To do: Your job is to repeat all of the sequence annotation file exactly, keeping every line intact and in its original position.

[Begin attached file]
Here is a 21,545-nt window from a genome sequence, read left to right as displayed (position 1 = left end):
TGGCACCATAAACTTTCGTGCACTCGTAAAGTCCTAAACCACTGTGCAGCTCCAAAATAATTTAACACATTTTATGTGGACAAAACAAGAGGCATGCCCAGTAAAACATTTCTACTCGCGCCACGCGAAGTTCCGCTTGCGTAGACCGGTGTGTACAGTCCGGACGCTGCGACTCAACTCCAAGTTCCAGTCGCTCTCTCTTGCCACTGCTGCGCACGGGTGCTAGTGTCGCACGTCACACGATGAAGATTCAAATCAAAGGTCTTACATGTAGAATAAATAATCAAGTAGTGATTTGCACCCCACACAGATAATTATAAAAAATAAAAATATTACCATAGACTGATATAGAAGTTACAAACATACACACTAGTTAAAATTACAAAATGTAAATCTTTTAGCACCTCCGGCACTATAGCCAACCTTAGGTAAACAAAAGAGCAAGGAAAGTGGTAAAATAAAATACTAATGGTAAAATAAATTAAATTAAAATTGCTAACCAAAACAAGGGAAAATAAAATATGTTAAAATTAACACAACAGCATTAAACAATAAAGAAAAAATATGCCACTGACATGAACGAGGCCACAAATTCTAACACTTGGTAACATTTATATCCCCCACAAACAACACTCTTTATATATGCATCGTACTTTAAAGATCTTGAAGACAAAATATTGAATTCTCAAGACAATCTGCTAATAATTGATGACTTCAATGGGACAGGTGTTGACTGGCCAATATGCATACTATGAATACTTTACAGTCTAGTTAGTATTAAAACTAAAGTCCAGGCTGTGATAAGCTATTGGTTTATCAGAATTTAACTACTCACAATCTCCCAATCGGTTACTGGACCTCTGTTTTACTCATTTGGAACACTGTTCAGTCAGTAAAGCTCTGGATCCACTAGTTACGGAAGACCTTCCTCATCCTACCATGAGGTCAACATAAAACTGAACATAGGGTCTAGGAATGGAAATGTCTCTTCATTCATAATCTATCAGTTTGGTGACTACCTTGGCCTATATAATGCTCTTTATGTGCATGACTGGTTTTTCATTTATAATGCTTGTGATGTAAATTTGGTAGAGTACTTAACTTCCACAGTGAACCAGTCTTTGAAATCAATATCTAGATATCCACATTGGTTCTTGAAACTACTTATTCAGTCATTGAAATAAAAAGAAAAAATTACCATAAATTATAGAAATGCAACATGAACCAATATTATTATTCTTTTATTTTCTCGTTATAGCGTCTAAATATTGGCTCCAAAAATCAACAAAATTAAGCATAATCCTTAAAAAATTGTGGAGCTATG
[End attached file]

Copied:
Here is a 21,545-nt window from a genome sequence, read left to right as displayed (position 1 = left end):
TGGCACCATAAACTTTCGTGCACTCGTAAAGTCCTAAACCACTGTGCAGCTCCAAAATAATTTAACACATTTTATGTGGACAAAACAAGAGGCATGCCCAGTAAAACATTTCTACTCGCGCCACGCGAAGTTCCGCTTGCGTAGACCGGTGTGTACAGTCCGGACGCTGCGACTCAACTCCAAGTTCCAGTCGCTCTCTCTTGCCACTGCTGCGCACGGGTGCTAGTGTCGCACGTCACACGATGAAGATTCAAATCAAAGGTCTTACATGTAGAATAAATAATCAAGTAGTGATTTGCACCCCACACAGATAATTATAAAAAATAAAAATATTACCATAGACTGATATAGAAGTTACAAACATACACACTAGTTAAAATTACAAAATGTAAATCTTTTAGCACCTCCGGCACTATAGCCAACCTTAGGTAAACAAAAGAGCAAGGAAAGTGGTAAAATAAAATACTAATGGTAAAATAAATTAAATTAAAATTGCTAACCAAAACAAGGGAAAATAAAATATGTTAAAATTAACACAACAGCATTAAACAATAAAGAAAAAATATGCCACTGACATGAACGAGGCCACAAATTCTAACACTTGGTAACATTTATATCCCCCACAAACAACACTCTTTATATATGCATCGTACTTTAAAGATCTTGAAGACAAAATATTGAATTCTCAAGACAATCTGCTAATAATTGATGACTTCAATGGGACAGGTGTTGACTGGCCAATATGCATACTATGAATACTTTACAGTCTAGTTAGTATTAAAACTAAAGTCCAGGCTGTGATAAGCTATTGGTTTATCAGAATTTAACTACTCACAATCTCCCAATCGGTTACTGGACCTCTGTTTTACTCATTTGGAACACTGTTCAGTCAGTAAAGCTCTGGATCCACTAGTTACGGAAGACCTTCCTCATCCTACCATGAGGTCAACATAAAACTGAACATAGGGTCTAGGAATGGAAATGTCTCTTCATTCATAATCTATCAGTTTGGTGACTACCTTGGCCTATATAATGCTCTTTATGTGCATGACTGGTTTTTCATTTATAATGCTTGTGATGTAAATTTGGTAGAGTACTTAACTTCCACAGTGAACCAGTCTTTGAAATCAATATCTAGATATCCACATTGGTTCTTGAAACTACTTATTCAGTCATTGAAATAAAAAGAAAAAATTACCATAAATTATAGAAATGCAACATGAACCAATATTATTATTCTTTTATTTTCTCGTTATAGCGTCTAAATATTGGCTCCAAAAATCAACAAAATTAAGCATAATCCTTAAAAAATTGTGGAGCTATG